According to N, & Q. (2nd S. vol V. p. 47) they record that:
“On Wednesday (the 25th) night last the towns of Chatham, Rochester, and Brompton exhibited considerable excitement in consequence of a torchlight procession appearing in the streets, headed by a band of fifes and drums.”
This was to celebrate the association of Chatham with the making of ropes and its founder Queen Catherine and as it notes:
“Notwithstanding the late hour (eleven o’clock) & large number of persons of both sexes, accompanied the party. The demonstration was got up by the rope-makers of the dockyard, to celebrate the anniversary of the founder of the ropery (Queen Catherine). The female representing her Majesty (who was borne in a chair of state by six ropemakers) was dressed in white muslin, wore a gilt crown, and carried in her hand a Roman banner.”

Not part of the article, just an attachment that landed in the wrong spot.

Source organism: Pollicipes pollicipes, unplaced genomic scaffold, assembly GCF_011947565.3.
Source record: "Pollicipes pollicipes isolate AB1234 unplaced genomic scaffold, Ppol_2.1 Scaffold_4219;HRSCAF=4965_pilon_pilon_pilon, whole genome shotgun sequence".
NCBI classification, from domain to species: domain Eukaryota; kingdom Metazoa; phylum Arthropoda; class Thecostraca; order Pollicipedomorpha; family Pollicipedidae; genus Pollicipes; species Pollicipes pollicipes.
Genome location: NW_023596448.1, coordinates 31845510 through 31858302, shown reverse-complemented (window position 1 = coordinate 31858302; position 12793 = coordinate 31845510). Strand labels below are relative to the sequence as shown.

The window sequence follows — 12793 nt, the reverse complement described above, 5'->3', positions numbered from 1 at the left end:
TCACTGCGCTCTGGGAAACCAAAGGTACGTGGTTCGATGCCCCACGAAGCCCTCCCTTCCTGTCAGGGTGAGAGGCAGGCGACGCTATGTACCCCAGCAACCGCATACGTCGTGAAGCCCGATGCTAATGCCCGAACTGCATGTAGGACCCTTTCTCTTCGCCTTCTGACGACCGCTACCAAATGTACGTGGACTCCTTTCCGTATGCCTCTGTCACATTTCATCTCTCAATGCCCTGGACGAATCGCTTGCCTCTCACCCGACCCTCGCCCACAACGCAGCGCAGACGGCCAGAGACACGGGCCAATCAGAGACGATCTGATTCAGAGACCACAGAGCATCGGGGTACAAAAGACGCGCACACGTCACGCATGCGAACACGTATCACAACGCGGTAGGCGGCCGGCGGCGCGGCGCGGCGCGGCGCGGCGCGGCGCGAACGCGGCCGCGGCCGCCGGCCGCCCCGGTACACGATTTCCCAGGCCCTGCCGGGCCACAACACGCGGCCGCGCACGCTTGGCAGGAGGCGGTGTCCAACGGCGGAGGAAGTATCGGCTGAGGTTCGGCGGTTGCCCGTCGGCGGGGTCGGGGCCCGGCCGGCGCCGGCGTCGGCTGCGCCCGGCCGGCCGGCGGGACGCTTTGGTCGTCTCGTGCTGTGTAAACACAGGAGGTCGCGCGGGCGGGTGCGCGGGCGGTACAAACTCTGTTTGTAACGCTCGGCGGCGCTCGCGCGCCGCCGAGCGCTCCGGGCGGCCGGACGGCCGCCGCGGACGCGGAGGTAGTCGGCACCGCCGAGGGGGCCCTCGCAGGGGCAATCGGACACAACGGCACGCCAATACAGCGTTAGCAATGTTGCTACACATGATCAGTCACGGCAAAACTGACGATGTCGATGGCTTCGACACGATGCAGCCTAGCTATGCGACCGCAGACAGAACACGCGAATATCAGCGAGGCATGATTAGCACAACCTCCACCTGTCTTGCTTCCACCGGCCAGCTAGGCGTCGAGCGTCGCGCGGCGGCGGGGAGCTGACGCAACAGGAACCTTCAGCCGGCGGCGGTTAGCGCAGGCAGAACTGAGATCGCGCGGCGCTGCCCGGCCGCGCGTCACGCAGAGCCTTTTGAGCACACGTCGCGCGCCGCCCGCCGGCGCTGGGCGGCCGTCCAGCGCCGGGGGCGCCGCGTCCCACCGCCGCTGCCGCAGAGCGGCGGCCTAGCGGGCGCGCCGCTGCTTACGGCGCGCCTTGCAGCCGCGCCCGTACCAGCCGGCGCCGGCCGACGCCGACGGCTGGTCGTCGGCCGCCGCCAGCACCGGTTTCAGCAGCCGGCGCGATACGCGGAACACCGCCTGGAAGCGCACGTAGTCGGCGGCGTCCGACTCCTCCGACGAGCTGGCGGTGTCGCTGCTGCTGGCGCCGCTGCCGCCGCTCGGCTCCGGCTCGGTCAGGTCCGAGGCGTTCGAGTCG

It is evident that there was so confusion her between Queen and Saint and surely it was the saint who was being commemorated. When the custom disappeared is unclear and it is perhaps surprising that the Chatham Historic dockyard have not thought to revive this custom.